How to save money as a teenager so you can get yourself a car, pay for college, or take a trip

There are plenty of reasons to save money as a teenager. Whether you’re looking to save for your first car, college, or a gap-year trip around the world, the most important part of saving as a teen is getting started.

Saving for life goals and big purchases is a great way to start to understand the value of money and work. And an even bigger benefit of learning how to save money as a teenager is that you can start building a savings habit that will last forever.

It’s a much harder lesson to learn when you’re older and have bills and financial obligations. Start while you’re young, though, and you might develop some good, lifelong habits.

If you haven’t already started to build a savings account, it’s never too late to get going, whether you’re 13, 19, or anywhere in between. Here are the steps to get started saving, and how to keep the habit going.

How to save money as a teenager

1. Start by opening a savings account

Start your savings account now, and you’ll always have a place to put the money you want to save for later.

If you’re under age 18, you’ll likely need a parent to help you set it up. Almost all banks offer savings accounts — ask your parents where they do their banking for a recommendation, or look into local credit unions.

You’ll probably want to find one without a monthly fee or minimum balance requirement, and a high interest rate is a bonus. Then, you’ll just need to bring the right documents and sign the paperwork to set one up to start saving.

You can also looking into opening a savings account online — you can typically get a higher interest rate that way.

2. Then, use that savings account

As you start to use your new account, you’ll learn about all the things you can do with it, like automating your savings, earning interest, and more.

Start using it as soon as you open it. Deposit gifts, a certain amount each month, or any other money you might have laying around. It won’t do you any good if you forget about it.

3. Start earning to start saving

There are plenty of ways to make money as a teen. And they’re not all traditional jobs, either — opportunities like creating things to sell on Etsy and listing unique clothing items on Depop are flexible enough to fit with your school schedule and keep you earning all year long. Having a summer job can also be a great way to earn and save.

4. Set a goal for yourself

It’s a lot harder to do things when you don’t have a goal in mind. To make saving easier, make a specific and measurable goal.

Want to have $1,000 by graduation for a trip? Need $2,000 as a down payment for your first car by the time you finish high school? Break those amounts into smaller monthly or weekly goals — it will make saving feel more attainable.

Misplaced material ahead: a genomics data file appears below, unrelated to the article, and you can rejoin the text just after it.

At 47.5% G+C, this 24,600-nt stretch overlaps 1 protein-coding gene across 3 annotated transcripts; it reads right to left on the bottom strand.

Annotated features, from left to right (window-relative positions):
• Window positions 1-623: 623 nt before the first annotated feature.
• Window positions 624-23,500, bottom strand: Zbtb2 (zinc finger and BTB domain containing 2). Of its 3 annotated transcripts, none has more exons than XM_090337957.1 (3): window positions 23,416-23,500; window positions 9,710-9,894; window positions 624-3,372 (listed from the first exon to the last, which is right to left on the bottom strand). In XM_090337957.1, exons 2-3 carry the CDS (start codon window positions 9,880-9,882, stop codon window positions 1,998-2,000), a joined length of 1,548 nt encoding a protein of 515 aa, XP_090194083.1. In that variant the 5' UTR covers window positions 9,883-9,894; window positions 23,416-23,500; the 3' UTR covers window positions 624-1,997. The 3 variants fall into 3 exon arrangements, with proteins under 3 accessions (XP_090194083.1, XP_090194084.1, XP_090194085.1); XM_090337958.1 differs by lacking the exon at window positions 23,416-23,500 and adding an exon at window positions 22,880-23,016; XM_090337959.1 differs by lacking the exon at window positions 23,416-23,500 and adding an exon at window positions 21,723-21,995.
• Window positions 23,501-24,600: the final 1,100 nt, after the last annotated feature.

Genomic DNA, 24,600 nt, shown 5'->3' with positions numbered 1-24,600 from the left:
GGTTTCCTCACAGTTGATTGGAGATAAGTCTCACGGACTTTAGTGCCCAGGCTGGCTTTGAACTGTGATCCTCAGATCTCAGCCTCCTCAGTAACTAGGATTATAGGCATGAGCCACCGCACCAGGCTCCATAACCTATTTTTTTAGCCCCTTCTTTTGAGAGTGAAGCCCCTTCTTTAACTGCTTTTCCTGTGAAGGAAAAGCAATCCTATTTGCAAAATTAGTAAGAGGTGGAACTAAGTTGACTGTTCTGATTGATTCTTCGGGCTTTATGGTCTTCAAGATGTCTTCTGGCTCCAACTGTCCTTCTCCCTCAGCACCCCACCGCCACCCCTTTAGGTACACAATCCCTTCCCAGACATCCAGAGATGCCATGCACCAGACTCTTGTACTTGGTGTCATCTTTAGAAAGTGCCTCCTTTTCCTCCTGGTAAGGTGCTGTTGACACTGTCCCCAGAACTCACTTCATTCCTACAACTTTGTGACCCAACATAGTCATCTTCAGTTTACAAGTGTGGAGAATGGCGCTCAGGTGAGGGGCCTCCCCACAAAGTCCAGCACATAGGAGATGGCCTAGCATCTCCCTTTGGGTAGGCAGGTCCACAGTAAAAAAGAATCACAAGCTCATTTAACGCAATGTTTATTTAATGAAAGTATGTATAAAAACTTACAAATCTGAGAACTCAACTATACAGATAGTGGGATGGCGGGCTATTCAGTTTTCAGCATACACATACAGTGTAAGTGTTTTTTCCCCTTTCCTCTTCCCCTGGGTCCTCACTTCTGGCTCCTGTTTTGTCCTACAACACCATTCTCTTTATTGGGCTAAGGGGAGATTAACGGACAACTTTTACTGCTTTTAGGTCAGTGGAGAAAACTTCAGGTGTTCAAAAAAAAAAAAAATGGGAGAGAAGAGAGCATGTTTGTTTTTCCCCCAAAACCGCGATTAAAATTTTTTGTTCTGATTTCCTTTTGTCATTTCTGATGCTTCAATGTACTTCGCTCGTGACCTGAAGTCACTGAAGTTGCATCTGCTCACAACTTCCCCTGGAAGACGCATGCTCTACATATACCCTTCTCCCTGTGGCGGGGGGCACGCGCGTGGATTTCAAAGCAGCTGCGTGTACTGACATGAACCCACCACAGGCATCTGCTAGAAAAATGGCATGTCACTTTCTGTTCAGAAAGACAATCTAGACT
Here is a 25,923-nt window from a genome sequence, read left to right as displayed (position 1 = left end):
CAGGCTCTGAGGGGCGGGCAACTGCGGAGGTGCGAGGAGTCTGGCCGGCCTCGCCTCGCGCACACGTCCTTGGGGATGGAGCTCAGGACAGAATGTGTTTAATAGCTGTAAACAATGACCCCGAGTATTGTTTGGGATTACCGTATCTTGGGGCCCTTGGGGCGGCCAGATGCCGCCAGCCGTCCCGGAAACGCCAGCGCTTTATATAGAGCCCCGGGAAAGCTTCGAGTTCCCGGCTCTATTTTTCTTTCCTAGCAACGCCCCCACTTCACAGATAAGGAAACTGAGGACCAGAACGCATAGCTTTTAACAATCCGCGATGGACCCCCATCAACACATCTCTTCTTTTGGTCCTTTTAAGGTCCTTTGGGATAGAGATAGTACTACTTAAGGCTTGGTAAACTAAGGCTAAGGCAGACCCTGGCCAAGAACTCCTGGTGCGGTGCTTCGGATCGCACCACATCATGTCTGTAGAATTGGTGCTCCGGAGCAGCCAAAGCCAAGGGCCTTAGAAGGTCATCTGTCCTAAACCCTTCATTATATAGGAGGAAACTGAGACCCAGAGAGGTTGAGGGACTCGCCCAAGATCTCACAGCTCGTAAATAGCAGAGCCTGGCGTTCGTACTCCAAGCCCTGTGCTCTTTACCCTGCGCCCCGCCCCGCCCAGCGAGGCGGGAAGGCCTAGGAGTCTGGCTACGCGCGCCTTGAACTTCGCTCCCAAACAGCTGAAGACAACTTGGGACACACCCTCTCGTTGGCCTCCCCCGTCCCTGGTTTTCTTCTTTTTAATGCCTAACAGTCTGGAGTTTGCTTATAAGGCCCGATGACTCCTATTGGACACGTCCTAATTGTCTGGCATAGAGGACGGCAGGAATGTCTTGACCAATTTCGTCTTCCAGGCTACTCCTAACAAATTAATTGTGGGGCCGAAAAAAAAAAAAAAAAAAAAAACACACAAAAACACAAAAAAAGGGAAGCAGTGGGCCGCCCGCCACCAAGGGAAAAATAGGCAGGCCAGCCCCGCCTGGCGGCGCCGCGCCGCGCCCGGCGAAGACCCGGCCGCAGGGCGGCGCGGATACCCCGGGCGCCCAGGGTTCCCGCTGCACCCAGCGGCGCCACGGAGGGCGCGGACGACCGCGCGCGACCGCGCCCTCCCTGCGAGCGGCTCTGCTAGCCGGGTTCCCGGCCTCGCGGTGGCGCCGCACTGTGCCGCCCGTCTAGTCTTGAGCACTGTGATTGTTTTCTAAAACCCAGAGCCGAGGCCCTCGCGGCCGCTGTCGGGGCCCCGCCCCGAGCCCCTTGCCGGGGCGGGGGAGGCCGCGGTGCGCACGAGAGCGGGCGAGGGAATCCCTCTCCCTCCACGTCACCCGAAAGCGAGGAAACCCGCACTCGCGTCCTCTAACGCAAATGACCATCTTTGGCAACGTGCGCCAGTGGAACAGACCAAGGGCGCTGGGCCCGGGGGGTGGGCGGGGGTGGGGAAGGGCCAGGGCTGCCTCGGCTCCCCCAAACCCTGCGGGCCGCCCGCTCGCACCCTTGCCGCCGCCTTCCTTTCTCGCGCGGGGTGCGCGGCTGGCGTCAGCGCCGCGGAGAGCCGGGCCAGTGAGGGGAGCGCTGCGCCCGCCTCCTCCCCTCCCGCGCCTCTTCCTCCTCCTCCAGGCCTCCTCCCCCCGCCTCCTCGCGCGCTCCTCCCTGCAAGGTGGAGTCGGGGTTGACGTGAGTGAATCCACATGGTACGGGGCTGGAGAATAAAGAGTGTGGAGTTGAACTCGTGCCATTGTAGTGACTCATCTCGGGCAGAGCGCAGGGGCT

Open an online savings account today and start putting money towards your goals:

5. Make a budget

If you know how much you need to save in order to meet your goal, you’ll also be able to make a clear budget that prioritizes your savings. Getting into the habit of budgeting now will be a big help when you take on more bills and other financial responsibilities.

6. And stick to the budget

The hardest part of having a budget is sticking to it, and that’s true whether you’re 16 or 66.

Unfortunately, many get into the habit of skipping their monthly savings when they need more cash flow. If you can break that habit early and see saving as a necessary part of your monthly expenses, you’ll be one step ahead later in life.

7. Use an app if you need to

Most of us in the digital age find something helpful about being able to see our money and goals right on our phones.

And the good news is there are plenty of ways to do that. There are all sorts of money apps available, like Mint for budgeting, and other apps to help you save, such as Tip Yourself, which will allow you to give yourself a reward in the form of a tip to your savings account.

8. Look for ways to save on your expenses, and put those savings away

If you can find ways to save on the things you already spend on, you’ll have a lot more money available to save.

Going to the mall with friends? Scope out the clearance section of your favorite stores to save on the things you’d normally buy. Suggest a movie night at home instead of going out to the movie theater.

Then, take the money you would have spent and put it in your savings account.

9. Start planning ahead and get motivated

One of the most exciting parts about saving is thinking about what those savings will eventually become. Start thinking ahead about how you’ll use the money you’re saving, and how to maximize that money.

If you’re saving for a car, start learning about the costs associated with owning a vehicle, how to buy one, and which car is right for you.

And if college saving is your plan, start looking into dual enrollment options and Advanced Placement or International Baccalaureate classes to start earning college credit while you’re still in high school, which can cut down your college expenses.

Doing things today to work towards your savings goal will help you to stay motivated as you start saving. You’ll be more likely to do the legwork of saving if your goal is in sight.

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